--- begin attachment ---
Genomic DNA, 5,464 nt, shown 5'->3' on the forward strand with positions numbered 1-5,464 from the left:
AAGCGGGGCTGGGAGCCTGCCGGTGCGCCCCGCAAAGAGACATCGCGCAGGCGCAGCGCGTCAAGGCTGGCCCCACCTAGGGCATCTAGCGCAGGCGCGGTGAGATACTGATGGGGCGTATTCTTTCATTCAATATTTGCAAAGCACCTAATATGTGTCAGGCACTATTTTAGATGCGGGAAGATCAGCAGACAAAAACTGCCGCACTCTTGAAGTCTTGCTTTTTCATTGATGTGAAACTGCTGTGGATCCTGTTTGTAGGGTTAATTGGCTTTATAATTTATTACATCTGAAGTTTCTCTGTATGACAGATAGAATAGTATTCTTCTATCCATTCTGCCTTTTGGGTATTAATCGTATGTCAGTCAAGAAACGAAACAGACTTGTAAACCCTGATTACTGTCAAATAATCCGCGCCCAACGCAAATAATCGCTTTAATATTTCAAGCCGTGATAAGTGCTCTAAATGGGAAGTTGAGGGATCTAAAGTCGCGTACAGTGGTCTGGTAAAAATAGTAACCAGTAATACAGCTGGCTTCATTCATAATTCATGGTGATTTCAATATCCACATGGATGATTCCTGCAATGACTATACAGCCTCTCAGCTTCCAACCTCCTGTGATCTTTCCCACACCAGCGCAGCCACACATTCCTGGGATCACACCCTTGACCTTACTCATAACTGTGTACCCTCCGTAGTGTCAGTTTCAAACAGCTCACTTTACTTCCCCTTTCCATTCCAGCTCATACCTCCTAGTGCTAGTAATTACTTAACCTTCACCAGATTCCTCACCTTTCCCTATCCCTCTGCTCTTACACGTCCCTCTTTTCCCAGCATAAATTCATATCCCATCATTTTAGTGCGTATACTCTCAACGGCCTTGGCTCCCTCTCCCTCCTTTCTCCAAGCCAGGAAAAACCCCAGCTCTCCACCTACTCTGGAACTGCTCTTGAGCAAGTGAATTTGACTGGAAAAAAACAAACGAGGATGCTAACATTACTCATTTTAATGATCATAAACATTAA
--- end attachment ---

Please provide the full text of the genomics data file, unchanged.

Genomic DNA, 5,464 nt, shown 5'->3' on the forward strand with positions numbered 1-5,464 from the left:
AAGCGGGGCTGGGAGCCTGCCGGTGCGCCCCGCAAAGAGACATCGCGCAGGCGCAGCGCGTCAAGGCTGGCCCCACCTAGGGCATCTAGCGCAGGCGCGGTGAGATACTGATGGGGCGTATTCTTTCATTCAATATTTGCAAAGCACCTAATATGTGTCAGGCACTATTTTAGATGCGGGAAGATCAGCAGACAAAAACTGCCGCACTCTTGAAGTCTTGCTTTTTCATTGATGTGAAACTGCTGTGGATCCTGTTTGTAGGGTTAATTGGCTTTATAATTTATTACATCTGAAGTTTCTCTGTATGACAGATAGAATAGTATTCTTCTATCCATTCTGCCTTTTGGGTATTAATCGTATGTCAGTCAAGAAACGAAACAGACTTGTAAACCCTGATTACTGTCAAATAATCCGCGCCCAACGCAAATAATCGCTTTAATATTTCAAGCCGTGATAAGTGCTCTAAATGGGAAGTTGAGGGATCTAAAGTCGCGTACAGTGGTCTGGTAAAAATAGTAACCAGTAATACAGCTGGCTTCATTCATAATTCATGGTGATTTCAATATCCACATGGATGATTCCTGCAATGACTATACAGCCTCTCAGCTTCCAACCTCCTGTGATCTTTCCCACACCAGCGCAGCCACACATTCCTGGGATCACACCCTTGACCTTACTCATAACTGTGTACCCTCCGTAGTGTCAGTTTCAAACAGCTCACTTTACTTCCCCTTTCCATTCCAGCTCATACCTCCTAGTGCTAGTAATTACTTAACCTTCACCAGATTCCTCACCTTTCCCTATCCCTCTGCTCTTACACGTCCCTCTTTTCCCAGCATAAATTCATATCCCATCATTTTAGTGCGTATACTCTCAACGGCCTTGGCTCCCTCTCCCTCCTTTCTCCAAGCCAGGAAAAACCCCAGCTCTCCACCTACTCTGGAACTGCTCTTGAGCAAGTGAATTTGACTGGAAAAAAACAAACGAGGATGCTAACATTACTCATTTTAATGATCATAAACATTAA